Garfield County real estate tight through 2017
Garfield County’s real estate market was less affordable for buyers, with a small-but-stable inventory of homes available for sale in 2017. On the other hand, sellers benefited from higher sales prices and less time on the market.
That’s according to year-end market statistics for Garfield County compiled by the Colorado Association of Realtors and distributed locally by the Glenwood Springs Association of Realtors earlier this month.
According to the statistical report, new listings were up 1.5 percent for single-family homes, at 1,116 properties, and the median sales price was up 7.3 percent at $408,875 countywide.
However, the number of new listings for smaller townhouses and condominiums was down 7.2 percent on the year at just 346, and the median sales price was up 10.6 percent over 2016 prices for those types of units at $271,500.
As is typical for Garfield County, the less-expensive houses were found on the western end of the county in New Castle, Silt, Rifle and Parachute. Carbondale and Glenwood Springs continue to be the most expensive markets in which to buy a home, confirms the combined December 2017 report and year-end summary.
Still, it’s not quite a seller’s market in the sense that properties are moving immediately for whatever the asking price, or more as has been the case in past boom years, said Shannon Kyle, current board chair for the local Realtors’ association.
“It’s not a frenzy,” Kyle said. “We’ve had those before, but we’re not there.”
Also, while interest rates on home loans are starting to increase, they’re still below 5 percent for the time being, she said.
That certainly wasn’t the case during the real estate boom of the mid- to late-2000s before the recession hit.
Because of the ongoing lack of inventory, what is being listed is going under contract quickly, Kyle noted, “if it’s priced right.”
The average number of days on the market for single-family homes fell from 94 in 2016 to 87 last year. Townhouses and condos were on the market for about the same amount of time last year as in 2016, according to the report.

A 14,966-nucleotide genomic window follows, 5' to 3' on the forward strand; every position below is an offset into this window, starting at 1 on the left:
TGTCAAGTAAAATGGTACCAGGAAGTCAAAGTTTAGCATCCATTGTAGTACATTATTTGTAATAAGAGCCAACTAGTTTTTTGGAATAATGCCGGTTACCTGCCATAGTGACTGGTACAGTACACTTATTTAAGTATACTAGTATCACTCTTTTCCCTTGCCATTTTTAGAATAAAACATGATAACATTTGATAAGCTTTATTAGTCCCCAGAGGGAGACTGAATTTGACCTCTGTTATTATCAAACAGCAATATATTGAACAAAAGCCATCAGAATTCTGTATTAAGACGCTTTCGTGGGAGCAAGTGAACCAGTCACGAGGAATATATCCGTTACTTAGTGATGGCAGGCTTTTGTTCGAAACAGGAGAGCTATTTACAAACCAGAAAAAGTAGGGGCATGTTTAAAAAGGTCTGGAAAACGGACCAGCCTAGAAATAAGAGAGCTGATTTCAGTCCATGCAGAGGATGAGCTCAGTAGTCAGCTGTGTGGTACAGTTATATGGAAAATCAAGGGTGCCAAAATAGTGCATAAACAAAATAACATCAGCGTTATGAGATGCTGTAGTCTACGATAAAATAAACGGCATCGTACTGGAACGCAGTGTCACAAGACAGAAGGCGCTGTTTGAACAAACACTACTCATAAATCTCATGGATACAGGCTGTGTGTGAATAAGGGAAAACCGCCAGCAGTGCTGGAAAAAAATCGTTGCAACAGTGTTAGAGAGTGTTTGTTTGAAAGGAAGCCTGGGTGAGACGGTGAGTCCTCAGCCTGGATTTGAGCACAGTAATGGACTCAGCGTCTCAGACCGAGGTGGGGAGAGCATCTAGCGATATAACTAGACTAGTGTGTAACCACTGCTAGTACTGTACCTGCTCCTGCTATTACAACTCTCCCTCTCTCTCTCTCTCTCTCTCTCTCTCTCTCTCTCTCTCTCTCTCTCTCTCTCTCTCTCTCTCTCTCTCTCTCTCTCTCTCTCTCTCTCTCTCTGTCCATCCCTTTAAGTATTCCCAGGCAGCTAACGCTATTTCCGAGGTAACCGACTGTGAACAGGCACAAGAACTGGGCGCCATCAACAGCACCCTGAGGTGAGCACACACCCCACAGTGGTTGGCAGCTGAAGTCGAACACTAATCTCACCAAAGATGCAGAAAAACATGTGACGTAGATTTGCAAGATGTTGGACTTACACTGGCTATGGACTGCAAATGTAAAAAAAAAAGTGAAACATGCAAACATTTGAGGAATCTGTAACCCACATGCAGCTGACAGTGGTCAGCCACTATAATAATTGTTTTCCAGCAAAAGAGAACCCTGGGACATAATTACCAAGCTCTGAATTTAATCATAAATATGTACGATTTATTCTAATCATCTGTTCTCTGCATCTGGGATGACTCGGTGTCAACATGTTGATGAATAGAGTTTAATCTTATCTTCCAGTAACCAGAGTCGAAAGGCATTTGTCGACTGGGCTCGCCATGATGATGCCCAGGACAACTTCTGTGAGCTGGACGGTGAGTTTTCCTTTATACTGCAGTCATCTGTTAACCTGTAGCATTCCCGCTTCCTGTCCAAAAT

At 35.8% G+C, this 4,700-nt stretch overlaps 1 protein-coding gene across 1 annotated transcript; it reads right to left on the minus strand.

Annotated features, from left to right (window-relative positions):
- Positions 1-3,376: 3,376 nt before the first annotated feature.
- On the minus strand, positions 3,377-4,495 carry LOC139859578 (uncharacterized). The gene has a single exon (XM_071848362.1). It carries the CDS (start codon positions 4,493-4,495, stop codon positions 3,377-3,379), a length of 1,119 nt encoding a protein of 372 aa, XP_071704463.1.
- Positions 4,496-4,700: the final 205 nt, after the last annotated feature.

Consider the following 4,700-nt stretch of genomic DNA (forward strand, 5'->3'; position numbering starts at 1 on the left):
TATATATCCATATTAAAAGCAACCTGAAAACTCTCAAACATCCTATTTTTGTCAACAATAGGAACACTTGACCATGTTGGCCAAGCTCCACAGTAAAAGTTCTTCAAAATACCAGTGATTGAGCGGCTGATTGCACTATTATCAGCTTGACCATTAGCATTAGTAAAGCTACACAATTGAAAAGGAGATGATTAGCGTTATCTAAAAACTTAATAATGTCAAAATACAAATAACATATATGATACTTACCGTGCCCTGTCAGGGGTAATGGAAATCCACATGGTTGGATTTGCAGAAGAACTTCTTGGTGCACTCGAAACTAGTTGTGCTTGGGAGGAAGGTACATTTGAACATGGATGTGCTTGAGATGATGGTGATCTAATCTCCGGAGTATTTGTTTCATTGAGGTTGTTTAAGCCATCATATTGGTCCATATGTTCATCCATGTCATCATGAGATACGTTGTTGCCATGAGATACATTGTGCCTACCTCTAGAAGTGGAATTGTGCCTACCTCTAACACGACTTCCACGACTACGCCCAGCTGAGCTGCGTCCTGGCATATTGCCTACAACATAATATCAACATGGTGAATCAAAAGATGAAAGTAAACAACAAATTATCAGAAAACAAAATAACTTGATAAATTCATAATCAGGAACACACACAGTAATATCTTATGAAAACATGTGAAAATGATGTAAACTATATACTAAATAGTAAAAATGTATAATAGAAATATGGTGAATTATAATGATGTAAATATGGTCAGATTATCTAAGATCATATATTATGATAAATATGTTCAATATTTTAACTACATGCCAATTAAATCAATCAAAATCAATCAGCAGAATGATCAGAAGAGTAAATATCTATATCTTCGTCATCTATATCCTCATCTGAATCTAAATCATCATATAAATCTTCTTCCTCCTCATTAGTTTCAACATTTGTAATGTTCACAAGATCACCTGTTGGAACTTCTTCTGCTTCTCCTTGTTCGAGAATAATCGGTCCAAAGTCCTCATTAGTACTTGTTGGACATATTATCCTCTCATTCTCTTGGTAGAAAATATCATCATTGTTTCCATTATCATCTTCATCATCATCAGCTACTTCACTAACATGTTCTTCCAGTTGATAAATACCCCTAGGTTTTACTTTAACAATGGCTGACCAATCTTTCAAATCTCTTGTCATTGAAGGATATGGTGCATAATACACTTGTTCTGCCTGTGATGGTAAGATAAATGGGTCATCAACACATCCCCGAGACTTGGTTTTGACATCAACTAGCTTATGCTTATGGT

Months of supply is one indicator of the balance between buyers and sellers in the real estate market. It predicts the number of months it would hypothetically take to sell through all of the available homes that are listed, given current sales volumes.
And, according to the latest report for Garfield County, that number has been going down over the past two years.
For single-family homes, the supply has gone from six months of at the end of 2015 to just 3.8 months of supply at the end of last year.
The townhouse and condo market has gotten even tighter, at 2.6 months as of December 2017, compared to over four months at the end of both 2015 and 2016.
“A balanced market ranges from four to seven months of supply,” according to the monthly report. “A buyer’s market has a higher number, reflecting fewer buyers relative to homes for sale. A seller’s market has a lower number, reflecting more buyers relative to homes for sale.”
Kyle noted that properties are moving faster in Silt and Rifle compared to Glenwood Springs and New Castle, which is driven by the lower price points.
Last year, 261 single-family homes were sold in Glenwood and New Castle for an average price of $494,000 and were on the market for an average of 121 days.
In Silt and Rifle, 263 single-family homes sold for an average price of $310,000 and were on the market for an average of 99 days.
In Glenwood Springs alone, there were 228 new listings of single-family homes, down 5 percent from 2016. The median sales price was $507,000, up 5.6 percent from $479,950 the prior year.
For Glenwood townhouses and condominiums, the number of new listings actually increased, from 71 to 88, and the median sales price increased from $279,000 to $299,000.
There’s a 3.2-month supply of single-family homes for sale in Glenwood, and just a 1.9-month supply of townhouses and condos, according to the report.
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For the time being, the city will hold off on making any changes to the 27th Street roundabout.